There was nothing to drink on the Sophie Sutherland, and we had fifty-one days of
glorious sailing, taking the southern passage in the north-east trades to Bonin Islands.
This isolated group, belonging to Japan, had been selected as the rendezvous of the
Canadian and American sealing fleets. Here they filled their water-barrels and made
repairs before starting on the hundred days' harrying of the seal-herd along the northern
coasts of Japan to Behring Sea.
Those fifty-one days of fine sailing and intense sobriety had put me in splendid fettle.
The alcohol had been worked out of my system, and from the moment the voyage began I
had not known the desire for a drink. I doubt if I even thought once about a drink. Often,
of course, the talk in the forecastle turned on drink, and the men told of their more
exciting or humorous drunks, remembering such passages more keenly, with greater
delight, than all the other passages of their adventurous lives.
In the forecastle, the oldest man, fat and fifty, was Louis. He was a broken skipper. John
Barleycorn had thrown him, and he was winding up his career where he had begun it, in
the forecastle. His case made quite an impression on me. John Barleycorn did other
things beside kill a man. He hadn't killed Louis. He had done much worse. He had robbed
him of power and place and comfort, crucified his pride, and condemned him to the
hardship of the common sailor that would last as long as his healthy breath lasted, which
promised to be for a long time.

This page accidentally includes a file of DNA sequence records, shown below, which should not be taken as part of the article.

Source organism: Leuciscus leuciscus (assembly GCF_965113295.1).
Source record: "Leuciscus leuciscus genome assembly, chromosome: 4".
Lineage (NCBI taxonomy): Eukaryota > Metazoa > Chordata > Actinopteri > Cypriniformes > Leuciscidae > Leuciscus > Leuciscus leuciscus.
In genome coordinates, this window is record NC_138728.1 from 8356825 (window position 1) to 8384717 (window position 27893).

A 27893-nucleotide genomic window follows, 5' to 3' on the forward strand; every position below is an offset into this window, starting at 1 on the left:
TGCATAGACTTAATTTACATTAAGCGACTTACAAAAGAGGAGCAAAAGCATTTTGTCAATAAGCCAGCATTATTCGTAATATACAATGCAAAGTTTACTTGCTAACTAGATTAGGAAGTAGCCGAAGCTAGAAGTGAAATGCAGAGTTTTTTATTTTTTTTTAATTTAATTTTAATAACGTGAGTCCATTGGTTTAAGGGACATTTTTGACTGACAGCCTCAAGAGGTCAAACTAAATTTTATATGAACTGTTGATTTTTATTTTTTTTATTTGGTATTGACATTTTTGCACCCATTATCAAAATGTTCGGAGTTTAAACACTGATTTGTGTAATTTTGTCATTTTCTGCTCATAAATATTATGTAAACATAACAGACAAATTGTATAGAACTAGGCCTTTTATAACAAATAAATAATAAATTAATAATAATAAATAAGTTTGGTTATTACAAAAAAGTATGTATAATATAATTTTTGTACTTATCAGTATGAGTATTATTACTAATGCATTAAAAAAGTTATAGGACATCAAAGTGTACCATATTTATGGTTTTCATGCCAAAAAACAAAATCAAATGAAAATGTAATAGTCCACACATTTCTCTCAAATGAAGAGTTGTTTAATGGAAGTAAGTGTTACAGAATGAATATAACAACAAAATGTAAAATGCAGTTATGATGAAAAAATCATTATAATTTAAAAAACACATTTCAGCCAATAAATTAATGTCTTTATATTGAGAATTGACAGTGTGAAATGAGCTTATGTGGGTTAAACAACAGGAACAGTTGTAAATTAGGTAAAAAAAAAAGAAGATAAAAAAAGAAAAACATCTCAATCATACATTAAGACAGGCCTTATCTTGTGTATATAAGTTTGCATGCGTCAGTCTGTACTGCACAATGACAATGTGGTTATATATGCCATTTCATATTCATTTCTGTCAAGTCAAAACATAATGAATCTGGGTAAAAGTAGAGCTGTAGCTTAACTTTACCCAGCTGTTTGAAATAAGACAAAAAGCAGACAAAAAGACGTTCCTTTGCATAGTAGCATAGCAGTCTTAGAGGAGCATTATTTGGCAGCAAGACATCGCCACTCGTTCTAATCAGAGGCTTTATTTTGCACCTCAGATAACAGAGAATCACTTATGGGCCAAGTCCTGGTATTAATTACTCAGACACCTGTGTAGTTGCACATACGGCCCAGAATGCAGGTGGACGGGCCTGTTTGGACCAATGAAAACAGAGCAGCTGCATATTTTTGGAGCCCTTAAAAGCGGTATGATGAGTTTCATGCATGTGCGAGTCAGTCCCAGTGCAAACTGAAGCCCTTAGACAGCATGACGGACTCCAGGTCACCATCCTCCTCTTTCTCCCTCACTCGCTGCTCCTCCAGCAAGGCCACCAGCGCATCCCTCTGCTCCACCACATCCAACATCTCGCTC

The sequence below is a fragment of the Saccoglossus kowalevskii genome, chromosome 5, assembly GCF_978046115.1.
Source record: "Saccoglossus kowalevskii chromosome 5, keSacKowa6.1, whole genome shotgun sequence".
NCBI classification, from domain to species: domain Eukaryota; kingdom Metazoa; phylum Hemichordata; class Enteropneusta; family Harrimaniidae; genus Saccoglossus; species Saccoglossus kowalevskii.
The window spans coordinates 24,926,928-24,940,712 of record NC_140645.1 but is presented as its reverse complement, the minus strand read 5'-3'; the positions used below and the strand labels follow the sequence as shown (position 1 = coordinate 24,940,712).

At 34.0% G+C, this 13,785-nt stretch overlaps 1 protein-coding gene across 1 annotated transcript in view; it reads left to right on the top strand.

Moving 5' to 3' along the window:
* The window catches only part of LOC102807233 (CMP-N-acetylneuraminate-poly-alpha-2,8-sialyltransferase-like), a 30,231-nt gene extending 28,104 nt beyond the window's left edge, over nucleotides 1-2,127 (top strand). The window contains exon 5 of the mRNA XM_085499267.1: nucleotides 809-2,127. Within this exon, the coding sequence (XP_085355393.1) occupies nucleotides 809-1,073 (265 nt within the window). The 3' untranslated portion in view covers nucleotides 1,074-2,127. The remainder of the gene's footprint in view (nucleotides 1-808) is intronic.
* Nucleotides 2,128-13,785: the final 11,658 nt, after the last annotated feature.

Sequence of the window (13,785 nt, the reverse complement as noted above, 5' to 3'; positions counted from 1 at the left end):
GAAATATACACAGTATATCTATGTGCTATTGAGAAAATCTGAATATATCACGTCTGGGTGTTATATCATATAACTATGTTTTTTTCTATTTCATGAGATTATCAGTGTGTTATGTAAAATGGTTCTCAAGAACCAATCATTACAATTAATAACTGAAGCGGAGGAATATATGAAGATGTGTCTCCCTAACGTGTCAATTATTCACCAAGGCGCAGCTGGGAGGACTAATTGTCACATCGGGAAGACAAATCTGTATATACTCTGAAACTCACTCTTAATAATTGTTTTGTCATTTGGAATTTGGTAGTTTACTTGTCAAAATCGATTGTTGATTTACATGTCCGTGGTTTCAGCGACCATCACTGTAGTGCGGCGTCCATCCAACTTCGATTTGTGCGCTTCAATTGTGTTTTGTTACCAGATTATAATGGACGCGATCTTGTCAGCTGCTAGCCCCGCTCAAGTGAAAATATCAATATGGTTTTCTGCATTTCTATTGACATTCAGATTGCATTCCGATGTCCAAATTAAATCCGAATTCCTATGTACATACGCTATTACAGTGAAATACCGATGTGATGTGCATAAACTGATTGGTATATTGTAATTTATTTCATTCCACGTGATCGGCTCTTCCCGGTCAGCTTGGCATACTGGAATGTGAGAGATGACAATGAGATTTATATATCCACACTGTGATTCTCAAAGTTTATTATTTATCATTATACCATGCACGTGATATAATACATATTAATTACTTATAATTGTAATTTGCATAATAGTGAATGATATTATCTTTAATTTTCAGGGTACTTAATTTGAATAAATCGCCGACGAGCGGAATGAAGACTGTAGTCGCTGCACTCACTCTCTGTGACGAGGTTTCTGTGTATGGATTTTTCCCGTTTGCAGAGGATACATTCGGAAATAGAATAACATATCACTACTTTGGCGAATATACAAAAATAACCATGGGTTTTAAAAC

We completed our run across the Pacific, lifted the volcanic peaks, jungle-clad, of the
Bonin Islands, sailed in among the reefs to the land-locked harbour, and let our anchor
rumble down where lay a score or more of sea-gypsies like ourselves. The scents of
strange vegetation blew off the tropic land. Aborigines, in queer outrigger canoes, and
Japanese, in queerer sampans, paddled about the bay and came aboard. It was my first
foreign land; I had won to the other side of the world, and I would see all I had read in the
books come true. I was wild to get ashore.
Victor and Axel, a Swede and a Norwegian, and I planned to keep together. (And so well
did we, that for the rest of the cruise we were known as the "Three Sports.") Victor
pointed out a pathway that disappeared up a wild canyon, emerged on a steep bare lava
slope, and thereafter appeared and disappeared, ever climbing, among the palms and
flowers. We would go over that path, he said, and we agreed, and we would see beautiful
scenery, and strange native villages, and find, Heaven alone knew, what adventure at the
end. And Axel was keen to go fishing. The three of us agreed to that, too. We would get a
sampan, and a couple of Japanese fishermen who knew the fishing grounds, and we
would have great sport. As for me, I was keen for anything.